Marijuana-book giveaway: Mason Tvert offers DARE instructors tome saying weed's SAFER
A banner from Tvert's website.
Tvert's latest campaign was inspired by a "Backers of Legal Pot Just Want to Get High," a San Jose Mercury News op-ed by Skip Miller, chairman of DARE America. The piece takes a stand against a pot legalization initiative headed to the California ballot in November.
In it, Miller writes about e-mails he's received from marijuana advocates -- but notes that "I have yet to see one that overcomes the body of scientific research demonstrating that smoking marijuana is harmful and does just one thing well: It gets people high. And that high comes with short- and long-term health risks that proponents of legal weed don't like to acknowledge."
Tvert took this assertion as a challenge. In addition to writing a sample e-mail complete with links to information that, in his view, puts the lie to Miller's claims above, he's pledged to give a copy of his book to every DARE instructor across the country, including those planning to attend the 23rd Annual DARE International Training Conference, which begins tomorrow in Cincinnati, Ohio.
Will minds be changed? Doubt it -- but the portion of DARE's website identifying alcohol as a "gateway drug" that can lead to more harmful substances does seem to soft-peddle booze risks in comparison to the organization's "Medical Marijuana Reality Check," which starts with this simple statement: "Simply put, the smoked form of marijuana is not considered modern medicine."
Page down to read that fact sheet, immediately following Tvert's release announcing his DARE offer and the sample e-mail to Miller:
It's time for the nation's largest drug education program to get its facts straight when it comes to the world's two most popular recreational substances.
In a guest column in opposition to the marijuana reform initiative on the ballot in California, DARE America Chairman Skip Miller goes off about how marijuana "mushes up your brain," "lowers inhibitions," and "makes users engage in risky behavior." Meanwhile, the DARE America website discusses how "[s]ocial drinking is an acceptable and pleasurable activity for millions of Americans," which "relaxes you, curbs stress, and chases away inhibitions."
DARE instructors from across the nation are gathering this week for the DARE International Training Conference. We can't help but assume they will be instructed to continue spreading this misguided and potentially dangerous message that alcohol is an acceptable form of intoxication for adults, yet marijuana is just too harmful, cannot be consumed responsibly, and thus should never be allowed as an alternative.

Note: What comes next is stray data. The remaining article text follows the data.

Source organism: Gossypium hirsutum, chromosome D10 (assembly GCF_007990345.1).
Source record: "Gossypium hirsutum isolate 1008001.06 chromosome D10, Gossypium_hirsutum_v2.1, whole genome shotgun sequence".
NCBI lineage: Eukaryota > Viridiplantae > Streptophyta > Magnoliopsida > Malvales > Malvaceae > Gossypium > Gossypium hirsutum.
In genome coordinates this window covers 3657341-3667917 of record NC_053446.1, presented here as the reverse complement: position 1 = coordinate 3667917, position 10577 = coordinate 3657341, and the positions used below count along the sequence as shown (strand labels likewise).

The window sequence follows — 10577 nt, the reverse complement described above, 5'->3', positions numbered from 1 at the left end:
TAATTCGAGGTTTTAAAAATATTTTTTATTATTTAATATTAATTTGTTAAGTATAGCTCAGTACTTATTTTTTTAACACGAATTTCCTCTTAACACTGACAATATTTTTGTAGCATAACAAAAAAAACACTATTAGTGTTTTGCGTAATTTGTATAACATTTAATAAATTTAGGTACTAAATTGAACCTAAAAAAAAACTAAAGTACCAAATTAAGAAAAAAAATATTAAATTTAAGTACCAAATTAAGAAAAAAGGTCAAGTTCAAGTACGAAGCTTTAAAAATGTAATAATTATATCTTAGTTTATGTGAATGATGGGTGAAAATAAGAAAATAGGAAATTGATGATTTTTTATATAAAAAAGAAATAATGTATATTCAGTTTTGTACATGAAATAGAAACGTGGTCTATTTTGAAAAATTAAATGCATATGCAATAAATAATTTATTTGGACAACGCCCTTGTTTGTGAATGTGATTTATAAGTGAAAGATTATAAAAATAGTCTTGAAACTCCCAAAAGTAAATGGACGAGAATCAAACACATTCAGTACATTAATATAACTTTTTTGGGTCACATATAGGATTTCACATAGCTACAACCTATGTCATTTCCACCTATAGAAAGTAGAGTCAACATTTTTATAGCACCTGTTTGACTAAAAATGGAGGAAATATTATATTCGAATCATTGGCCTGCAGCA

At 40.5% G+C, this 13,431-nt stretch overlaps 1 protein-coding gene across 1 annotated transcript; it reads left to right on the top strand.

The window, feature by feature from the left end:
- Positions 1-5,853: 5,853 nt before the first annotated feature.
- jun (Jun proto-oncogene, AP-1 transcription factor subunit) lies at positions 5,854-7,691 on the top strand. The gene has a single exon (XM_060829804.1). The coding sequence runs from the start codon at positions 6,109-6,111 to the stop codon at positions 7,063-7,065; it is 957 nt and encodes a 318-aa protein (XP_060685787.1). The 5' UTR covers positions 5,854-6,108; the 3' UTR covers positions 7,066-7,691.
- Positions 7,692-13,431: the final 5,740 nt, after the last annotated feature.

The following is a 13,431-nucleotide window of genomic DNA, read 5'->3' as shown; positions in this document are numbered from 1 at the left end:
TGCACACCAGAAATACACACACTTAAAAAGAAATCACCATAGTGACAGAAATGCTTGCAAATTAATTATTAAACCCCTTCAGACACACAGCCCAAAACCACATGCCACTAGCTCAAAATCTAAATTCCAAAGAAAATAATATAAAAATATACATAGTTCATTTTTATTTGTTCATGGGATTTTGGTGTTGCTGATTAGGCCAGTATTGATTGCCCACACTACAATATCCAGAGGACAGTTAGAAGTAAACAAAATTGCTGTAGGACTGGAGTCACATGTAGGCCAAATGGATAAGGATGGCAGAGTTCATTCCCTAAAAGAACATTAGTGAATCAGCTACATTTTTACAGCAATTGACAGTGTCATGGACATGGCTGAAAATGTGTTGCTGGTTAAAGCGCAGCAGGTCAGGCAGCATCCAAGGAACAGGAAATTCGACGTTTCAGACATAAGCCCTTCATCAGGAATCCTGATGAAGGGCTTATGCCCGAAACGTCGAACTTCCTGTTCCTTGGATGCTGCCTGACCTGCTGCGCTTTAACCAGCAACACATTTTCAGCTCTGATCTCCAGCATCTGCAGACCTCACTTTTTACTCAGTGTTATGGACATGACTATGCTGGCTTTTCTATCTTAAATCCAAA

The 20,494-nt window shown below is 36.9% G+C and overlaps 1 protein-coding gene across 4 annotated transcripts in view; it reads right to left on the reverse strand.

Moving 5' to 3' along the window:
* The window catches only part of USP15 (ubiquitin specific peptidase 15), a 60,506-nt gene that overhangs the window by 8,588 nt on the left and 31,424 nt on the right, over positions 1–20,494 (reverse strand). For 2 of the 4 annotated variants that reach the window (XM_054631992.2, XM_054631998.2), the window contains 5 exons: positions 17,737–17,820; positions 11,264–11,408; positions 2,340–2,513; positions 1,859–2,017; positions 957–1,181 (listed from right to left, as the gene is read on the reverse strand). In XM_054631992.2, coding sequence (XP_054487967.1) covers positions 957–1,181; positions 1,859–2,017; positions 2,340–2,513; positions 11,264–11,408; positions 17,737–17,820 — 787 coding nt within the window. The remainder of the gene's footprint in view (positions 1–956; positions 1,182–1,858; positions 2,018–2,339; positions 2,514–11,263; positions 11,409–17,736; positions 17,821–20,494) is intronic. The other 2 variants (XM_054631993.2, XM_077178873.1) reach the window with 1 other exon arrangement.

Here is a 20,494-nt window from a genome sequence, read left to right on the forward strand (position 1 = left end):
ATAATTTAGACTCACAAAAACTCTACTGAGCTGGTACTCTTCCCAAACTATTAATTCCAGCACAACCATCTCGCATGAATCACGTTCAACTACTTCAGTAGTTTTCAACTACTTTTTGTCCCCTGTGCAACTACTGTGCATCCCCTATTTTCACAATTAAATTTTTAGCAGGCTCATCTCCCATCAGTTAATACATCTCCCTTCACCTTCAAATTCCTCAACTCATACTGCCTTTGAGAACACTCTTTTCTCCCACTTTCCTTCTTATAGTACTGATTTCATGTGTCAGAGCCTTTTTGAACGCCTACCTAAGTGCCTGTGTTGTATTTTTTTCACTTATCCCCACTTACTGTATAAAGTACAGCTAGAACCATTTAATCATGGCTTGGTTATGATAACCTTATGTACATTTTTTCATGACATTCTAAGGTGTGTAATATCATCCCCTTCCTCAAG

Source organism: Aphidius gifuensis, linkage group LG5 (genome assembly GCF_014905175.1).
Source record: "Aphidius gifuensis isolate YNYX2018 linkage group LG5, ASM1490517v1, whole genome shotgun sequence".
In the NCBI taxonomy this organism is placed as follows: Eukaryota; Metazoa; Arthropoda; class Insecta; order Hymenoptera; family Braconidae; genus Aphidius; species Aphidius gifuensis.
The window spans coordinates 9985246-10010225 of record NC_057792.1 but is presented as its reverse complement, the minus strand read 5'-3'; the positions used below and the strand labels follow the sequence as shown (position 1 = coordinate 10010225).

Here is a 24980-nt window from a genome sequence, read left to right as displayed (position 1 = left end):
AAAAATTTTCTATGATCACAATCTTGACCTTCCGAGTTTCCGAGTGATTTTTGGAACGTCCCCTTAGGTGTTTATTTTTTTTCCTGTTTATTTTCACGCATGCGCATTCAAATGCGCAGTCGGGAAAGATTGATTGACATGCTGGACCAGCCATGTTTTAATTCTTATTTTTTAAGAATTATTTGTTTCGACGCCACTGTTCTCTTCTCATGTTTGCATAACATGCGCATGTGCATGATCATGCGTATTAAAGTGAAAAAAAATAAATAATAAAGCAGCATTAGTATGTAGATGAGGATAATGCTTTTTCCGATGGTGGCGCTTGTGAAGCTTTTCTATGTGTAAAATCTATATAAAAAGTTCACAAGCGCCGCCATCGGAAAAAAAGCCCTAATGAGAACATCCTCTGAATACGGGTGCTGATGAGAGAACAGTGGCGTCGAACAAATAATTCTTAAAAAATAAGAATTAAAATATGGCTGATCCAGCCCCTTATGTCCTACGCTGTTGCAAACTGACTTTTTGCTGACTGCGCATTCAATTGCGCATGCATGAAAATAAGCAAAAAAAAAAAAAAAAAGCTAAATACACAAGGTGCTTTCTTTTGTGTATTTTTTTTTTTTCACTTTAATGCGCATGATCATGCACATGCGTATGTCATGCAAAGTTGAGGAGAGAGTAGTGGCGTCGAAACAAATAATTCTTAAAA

As a result, SAFER and Chelsea Green Publishing are offering every DARE instructor in the nation a FREE copy of Marijuana is Safer: So why are we driving people to drink? In order to reach Mr. Miller and the DARE organization as a whole, however, we need your help...
Take action today and send DARE a message!
CLICK HERE or visit http://tinyurl.com/3yfsw5e to send DARE America Chairman Skip Miller an e-mail, calling on him and DARE to admit that marijuana is safer than alcohol and incorporate this important fact into the DARE's curriculum.
In fact, Mr. Miller essentially challenged you to do so in his column:
As the chairman of DARE America... I have yet to see one [e-mail from a marijuana reform supporter] that overcomes the body of scientific research demonstrating that smoking marijuana is harmful and does just one thing well: It gets people high...
We have provided you with an editable e-mail to Mr. Miller that includes links to all the information he should need to arrive at the conclusion that marijuana is far safer than alcohol. We hope you will take a minute to fill out the quick form, send him an e-mail, and then encourage others to do so, as well. Needless to say, SAFER will also be sending Mr. Miller a complimentary copy of Marijuana is Safer.
em>Subject: Please admit marijuana is safer than alcohol
In your recent column in the San Jose Mercury News, you went to great lengths to express your concern about the potential harms of marijuana. Yet you failed to address one key fact: every objective study on marijuana has concluded that it is FAR less harmful than alcohol. For a quick review of the facts, please visit http://www.saferchoice.org/content/view/24/53/
I am writing to call on you and DARE America to incorporate this fact into the DARE curriculum. Marijuana and alcohol are by far the two most popular recreational substances in the world, and it's time we start telling the truth about their relative harms. After all, it's irresponsible -- and potentially dangerous -- to continue spreading the message that alcohol use is acceptable for adults and the use of a far safer substance is not.
On the DARE America website, you discuss how "[s]ocial drinking is an acceptable and pleasurable activity for millions of Americans," which "relaxes you, curbs stress, and chases away inhibitions." Yet alcohol is far more toxic, more addictive, and more harmful to the user and to society than marijuana. Why shouldn't we allow adults to make the rational, safer choice to use marijuana for those very same purposes?